|This article is of interest to the following WikiProjects:|
FALSE: Although D.B. Steinman's "Builders of the Bridge" states otherwise, primary source material indicates that Washington Roebling was named for Washington Gill, a surveyor who worked under Roebling's father John Augustus. The first source is cited in McCullough's "The Great Bridge": a letter from WAR to JAR II, on July 4, 1904. Another is a statement in WAR's unpublished biography of his father (page 61) which reads:
"In 1837 he had in his part a young fellow from Richmond, Va. named Washington Gill, who acted as leveler. Being a Virginian he was very proud of his surname, and I have always understood that my father named me 'Washington' for him, and not directly for the father of his country."
All sources are in the Rutgers Roebling Family Collection.188.8.131.52 02:27, 6 April 2006 (UTC)
The article says that Washington was the son of John A. Roebling. If anyone knows which son (ie first, second, etc.), could they add it? Bernard S. Jansen 22:50, 15 November 2006 (UTC)
RE: "Roebling's most passionate hobby was collecting rocks and minerals. His collection of over 16,000 was donated to the Smithsonian Institution, becoming an important part of the national museum's mineral and gem collection." The Smithsonian isn't a museum, but is comprised of a number of museums and other research centres, etc. Therefore, reworded a little. Bernard S. Jansen 01:28, 16 November 2006 (UTC)
Please refrain from adding material or sources which are irrelevant, i.e. information about the Brooklyn Bridge excavation. In addition, this is not a biography of a living person - Washington Roebling has been dead since 1926. Brian Mulholland 20:41, 18 July 2007 (UTC)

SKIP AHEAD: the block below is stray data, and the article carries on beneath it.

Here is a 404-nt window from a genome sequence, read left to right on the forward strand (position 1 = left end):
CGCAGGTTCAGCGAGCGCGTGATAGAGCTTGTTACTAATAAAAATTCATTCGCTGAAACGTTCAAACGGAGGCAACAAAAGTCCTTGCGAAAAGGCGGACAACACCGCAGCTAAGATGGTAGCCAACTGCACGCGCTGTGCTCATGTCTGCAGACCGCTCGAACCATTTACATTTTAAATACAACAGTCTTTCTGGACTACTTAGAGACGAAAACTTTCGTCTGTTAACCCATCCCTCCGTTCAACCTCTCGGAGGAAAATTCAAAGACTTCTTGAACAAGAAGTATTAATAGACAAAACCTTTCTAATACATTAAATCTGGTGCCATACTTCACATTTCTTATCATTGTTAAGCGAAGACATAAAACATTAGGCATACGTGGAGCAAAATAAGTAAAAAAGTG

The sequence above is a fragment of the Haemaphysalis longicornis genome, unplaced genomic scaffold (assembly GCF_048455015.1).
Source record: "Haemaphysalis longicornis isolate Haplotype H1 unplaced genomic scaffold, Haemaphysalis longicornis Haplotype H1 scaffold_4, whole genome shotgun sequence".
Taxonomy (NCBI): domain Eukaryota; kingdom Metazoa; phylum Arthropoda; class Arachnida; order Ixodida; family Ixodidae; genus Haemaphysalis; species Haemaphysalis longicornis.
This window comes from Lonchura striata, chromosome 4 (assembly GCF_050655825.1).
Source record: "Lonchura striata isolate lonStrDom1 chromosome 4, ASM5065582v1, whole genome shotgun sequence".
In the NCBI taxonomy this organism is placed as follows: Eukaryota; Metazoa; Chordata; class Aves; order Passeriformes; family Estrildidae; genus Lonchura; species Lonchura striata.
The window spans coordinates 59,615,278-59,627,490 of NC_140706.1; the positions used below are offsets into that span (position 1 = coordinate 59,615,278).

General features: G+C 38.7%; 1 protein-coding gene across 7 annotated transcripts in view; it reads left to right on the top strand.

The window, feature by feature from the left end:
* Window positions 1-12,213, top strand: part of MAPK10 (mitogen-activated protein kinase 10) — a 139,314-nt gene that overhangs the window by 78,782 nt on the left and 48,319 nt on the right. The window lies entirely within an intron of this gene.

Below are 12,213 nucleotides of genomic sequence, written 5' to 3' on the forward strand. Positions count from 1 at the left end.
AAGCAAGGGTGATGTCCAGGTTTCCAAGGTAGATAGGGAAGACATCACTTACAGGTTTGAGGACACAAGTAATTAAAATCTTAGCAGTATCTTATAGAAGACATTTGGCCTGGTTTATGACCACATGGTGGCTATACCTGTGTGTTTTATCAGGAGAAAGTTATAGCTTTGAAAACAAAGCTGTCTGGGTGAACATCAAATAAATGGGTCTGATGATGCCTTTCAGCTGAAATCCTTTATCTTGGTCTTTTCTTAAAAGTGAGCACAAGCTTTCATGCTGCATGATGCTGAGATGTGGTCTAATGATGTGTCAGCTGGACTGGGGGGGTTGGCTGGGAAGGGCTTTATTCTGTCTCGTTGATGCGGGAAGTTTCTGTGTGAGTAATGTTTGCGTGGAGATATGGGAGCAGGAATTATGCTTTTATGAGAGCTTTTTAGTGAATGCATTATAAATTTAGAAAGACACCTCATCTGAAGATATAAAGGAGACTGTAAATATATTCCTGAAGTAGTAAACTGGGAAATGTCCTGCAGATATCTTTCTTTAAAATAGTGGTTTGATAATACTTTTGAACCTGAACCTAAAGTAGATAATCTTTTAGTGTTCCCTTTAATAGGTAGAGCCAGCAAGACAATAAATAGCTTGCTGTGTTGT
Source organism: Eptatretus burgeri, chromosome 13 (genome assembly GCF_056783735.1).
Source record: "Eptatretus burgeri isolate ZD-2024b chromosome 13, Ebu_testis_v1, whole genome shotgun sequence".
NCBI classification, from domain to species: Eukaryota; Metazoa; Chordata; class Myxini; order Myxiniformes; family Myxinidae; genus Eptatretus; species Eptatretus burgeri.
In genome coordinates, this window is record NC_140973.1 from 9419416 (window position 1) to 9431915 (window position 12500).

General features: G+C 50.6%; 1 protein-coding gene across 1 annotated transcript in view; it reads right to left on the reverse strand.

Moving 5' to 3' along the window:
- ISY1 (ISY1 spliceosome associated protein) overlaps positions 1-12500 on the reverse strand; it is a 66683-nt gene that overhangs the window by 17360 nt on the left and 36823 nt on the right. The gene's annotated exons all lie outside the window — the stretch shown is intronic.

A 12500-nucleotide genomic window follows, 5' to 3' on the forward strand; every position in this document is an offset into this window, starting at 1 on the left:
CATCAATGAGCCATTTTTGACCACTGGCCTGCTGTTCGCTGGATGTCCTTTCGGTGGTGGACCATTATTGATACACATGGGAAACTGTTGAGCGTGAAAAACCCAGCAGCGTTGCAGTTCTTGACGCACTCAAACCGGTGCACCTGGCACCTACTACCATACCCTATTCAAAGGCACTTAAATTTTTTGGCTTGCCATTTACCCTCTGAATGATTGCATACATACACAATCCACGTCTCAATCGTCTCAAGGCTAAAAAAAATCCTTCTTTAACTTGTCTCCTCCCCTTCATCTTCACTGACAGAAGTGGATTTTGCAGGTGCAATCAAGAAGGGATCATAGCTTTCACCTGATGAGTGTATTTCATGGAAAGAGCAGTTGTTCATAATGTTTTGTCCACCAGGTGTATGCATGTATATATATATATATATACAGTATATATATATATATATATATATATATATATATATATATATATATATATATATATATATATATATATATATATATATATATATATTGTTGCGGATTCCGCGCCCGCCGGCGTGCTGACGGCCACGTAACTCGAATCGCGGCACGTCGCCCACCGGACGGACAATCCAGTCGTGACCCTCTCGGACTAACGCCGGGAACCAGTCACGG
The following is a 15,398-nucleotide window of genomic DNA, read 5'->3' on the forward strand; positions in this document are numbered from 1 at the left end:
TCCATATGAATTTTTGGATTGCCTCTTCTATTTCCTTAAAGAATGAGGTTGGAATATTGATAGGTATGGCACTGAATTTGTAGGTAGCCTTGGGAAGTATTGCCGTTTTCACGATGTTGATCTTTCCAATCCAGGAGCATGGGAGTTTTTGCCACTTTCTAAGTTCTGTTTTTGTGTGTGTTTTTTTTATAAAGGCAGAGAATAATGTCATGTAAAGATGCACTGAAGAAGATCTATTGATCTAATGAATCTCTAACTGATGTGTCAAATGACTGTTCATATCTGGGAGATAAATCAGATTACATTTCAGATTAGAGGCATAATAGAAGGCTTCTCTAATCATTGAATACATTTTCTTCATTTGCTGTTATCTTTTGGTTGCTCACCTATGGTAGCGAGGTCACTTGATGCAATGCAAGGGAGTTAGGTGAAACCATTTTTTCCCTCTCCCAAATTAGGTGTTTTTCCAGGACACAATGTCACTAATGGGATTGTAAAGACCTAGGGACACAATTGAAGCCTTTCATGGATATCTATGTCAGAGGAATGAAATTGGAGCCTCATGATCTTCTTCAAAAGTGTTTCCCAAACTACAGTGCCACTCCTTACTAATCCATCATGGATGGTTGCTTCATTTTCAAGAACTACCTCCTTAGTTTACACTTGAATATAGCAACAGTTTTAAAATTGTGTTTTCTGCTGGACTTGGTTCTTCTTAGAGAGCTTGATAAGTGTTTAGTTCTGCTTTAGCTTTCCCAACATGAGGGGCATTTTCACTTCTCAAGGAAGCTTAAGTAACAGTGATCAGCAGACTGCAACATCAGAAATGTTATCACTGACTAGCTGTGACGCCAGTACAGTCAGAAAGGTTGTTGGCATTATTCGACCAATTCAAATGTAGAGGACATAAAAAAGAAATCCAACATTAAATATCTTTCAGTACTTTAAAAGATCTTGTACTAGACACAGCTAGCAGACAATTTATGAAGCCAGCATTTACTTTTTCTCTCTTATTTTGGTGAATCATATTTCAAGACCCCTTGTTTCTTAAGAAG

Don't know if it's worth mentioning, but apparently W. Roebling was one of the passangeres on Titanic's ill-fated maiden-voyage in 1912. (Source "Sinking of the Titanic and Great Sea Disasters", Edited by Logan Marshall; available at Project Gutenberg www.gutenberg.org ) As he obviously survived - and as I don't know how accurate a source the mentioned book is - I don't know if it would fit the article... it *is* a bit of interesting triva though. -Koppe July 13th 2007
It was his nephew who perished on the Titanic. His name: Washington A. Roebling, II. Also, please note that this Washington Roebling, II, died in 1912, whereas the Roebling for this entry died in 1926. They are not the same person, but they are often confused. -Brian Mulholland July 18, 2007
According to Attack and Defense of Little Round Top by Oliver Willcox Norton, Roebling sent the 104th (or 140th?) NY to Little Round Top, not knowing that Lt. Ranald S. Mackenzie, another of Warren's aides, and another lieutenant had intercepted Vincent's brigade and sent it to Little Round Top. The 104th NY arrived later in the fight and reinforced Vincent. Norton was Vincent's bugler and standard bearer and was with Vincent when he was killed. Norton would have been riding with Vincent as the 5th Corps came on to the battlefield and would have heard Lt. MacKenzie's request to Vincent. Later Norton became an officer in the 8th U.S.C.T. and a founder of the American Can Corporation. I'm not sure of the NY regiment's number and will check later and then come back to modify the text and add reference and citation. This Brooklyn-born boy is currently reading The Great Bridge. Thomas R. Fasulo (talk) 01:08, 21 October 2010 (UTC)
Secondary drug addiction?
Under the Brooklyn Bridge construction section, it states:
Beside the bends, he may have had additional afflictions, possible neurasthenia, side effects of treatments, and secondary drug addiction.
The German Historical Institute in Washington, DC has published a short biographical article on Washington Roebling that can be found here: http://www.immigrantentrepreneurship.org/entry.php?rec=52 Immigrantentrep (talk) 20:57, 30 May 2013 (UTC)